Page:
Today on the site, Rachel Davies brings us our second review of the great Soft City.
The first person represented in Soft City is a baby, wide eyes and all. The book begins with the baby trying to figure out “what’s happening” as it gazes out a window surrounded by hundreds of windows just like the family’s own. While we eventually lose the outline of the baby, and their overarching thoughts strung across the page, the outlandish grandiose of adult life seems as if its been processed and regurgitated by an infant. As the parents climb out of bed, they’re already occupying their simplistic roles within the binary—the mother thinks “I must look for the baby,” while the father insists simply, “I must shave.” Soft City presents a dizzying, infant-POV understanding of our places in the world that is at once intriguing, and rather depressing. Every family in their apartment complex has one wife and one child, supporting their family by occupying the same job at the same corporation, Soft Corp. It seems that the only person who has somewhat escaped this cycle is their boss, who works in a private office, phoning in to his wife and kid who are somewhere on a beach, as well as the family’s child, who seems hesitant about this lifestyle.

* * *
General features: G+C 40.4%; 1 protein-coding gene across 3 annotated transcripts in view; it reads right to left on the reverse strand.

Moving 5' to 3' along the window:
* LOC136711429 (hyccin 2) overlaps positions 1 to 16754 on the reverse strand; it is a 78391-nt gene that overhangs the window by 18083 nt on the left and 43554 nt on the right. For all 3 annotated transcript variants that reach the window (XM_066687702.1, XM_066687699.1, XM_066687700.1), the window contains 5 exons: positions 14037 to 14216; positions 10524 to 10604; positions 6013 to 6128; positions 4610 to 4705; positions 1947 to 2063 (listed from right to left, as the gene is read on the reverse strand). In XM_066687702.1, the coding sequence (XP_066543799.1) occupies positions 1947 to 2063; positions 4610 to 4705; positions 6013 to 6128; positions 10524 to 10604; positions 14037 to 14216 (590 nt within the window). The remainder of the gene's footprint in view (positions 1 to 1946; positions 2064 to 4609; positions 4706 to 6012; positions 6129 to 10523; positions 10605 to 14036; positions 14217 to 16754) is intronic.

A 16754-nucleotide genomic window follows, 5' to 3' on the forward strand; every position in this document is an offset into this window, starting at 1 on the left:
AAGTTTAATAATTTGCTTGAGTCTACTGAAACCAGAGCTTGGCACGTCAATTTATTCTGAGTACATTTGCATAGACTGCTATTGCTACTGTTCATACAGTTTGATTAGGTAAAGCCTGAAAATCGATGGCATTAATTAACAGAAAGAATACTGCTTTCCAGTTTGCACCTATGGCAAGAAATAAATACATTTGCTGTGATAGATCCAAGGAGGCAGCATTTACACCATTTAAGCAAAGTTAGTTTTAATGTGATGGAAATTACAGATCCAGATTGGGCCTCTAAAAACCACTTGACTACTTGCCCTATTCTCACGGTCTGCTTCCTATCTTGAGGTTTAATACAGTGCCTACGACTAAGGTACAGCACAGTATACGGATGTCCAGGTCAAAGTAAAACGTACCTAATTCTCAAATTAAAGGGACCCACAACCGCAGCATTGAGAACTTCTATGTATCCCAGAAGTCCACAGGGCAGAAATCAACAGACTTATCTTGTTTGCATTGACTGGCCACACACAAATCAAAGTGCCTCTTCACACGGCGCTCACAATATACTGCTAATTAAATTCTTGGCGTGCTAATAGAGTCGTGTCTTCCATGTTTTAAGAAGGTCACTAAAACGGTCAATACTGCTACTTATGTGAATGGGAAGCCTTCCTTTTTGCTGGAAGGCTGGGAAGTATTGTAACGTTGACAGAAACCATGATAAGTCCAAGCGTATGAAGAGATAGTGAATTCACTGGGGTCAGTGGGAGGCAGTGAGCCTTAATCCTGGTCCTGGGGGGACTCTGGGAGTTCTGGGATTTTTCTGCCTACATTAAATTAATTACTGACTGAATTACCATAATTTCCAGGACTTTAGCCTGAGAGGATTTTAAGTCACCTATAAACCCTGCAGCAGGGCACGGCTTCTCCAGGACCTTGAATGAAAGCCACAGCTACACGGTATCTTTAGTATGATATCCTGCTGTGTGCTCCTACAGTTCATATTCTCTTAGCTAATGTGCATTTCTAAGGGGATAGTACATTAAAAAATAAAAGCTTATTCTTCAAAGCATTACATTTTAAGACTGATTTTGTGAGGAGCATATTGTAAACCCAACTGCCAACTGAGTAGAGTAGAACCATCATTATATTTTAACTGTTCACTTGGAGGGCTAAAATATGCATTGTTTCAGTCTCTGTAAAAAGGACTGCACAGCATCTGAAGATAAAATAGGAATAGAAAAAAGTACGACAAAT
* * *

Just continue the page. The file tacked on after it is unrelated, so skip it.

Here's a very long history of Image Comics.
Hey, it's Dan Clowes on French radio.
And it's Noah Van Sciver on internet radio!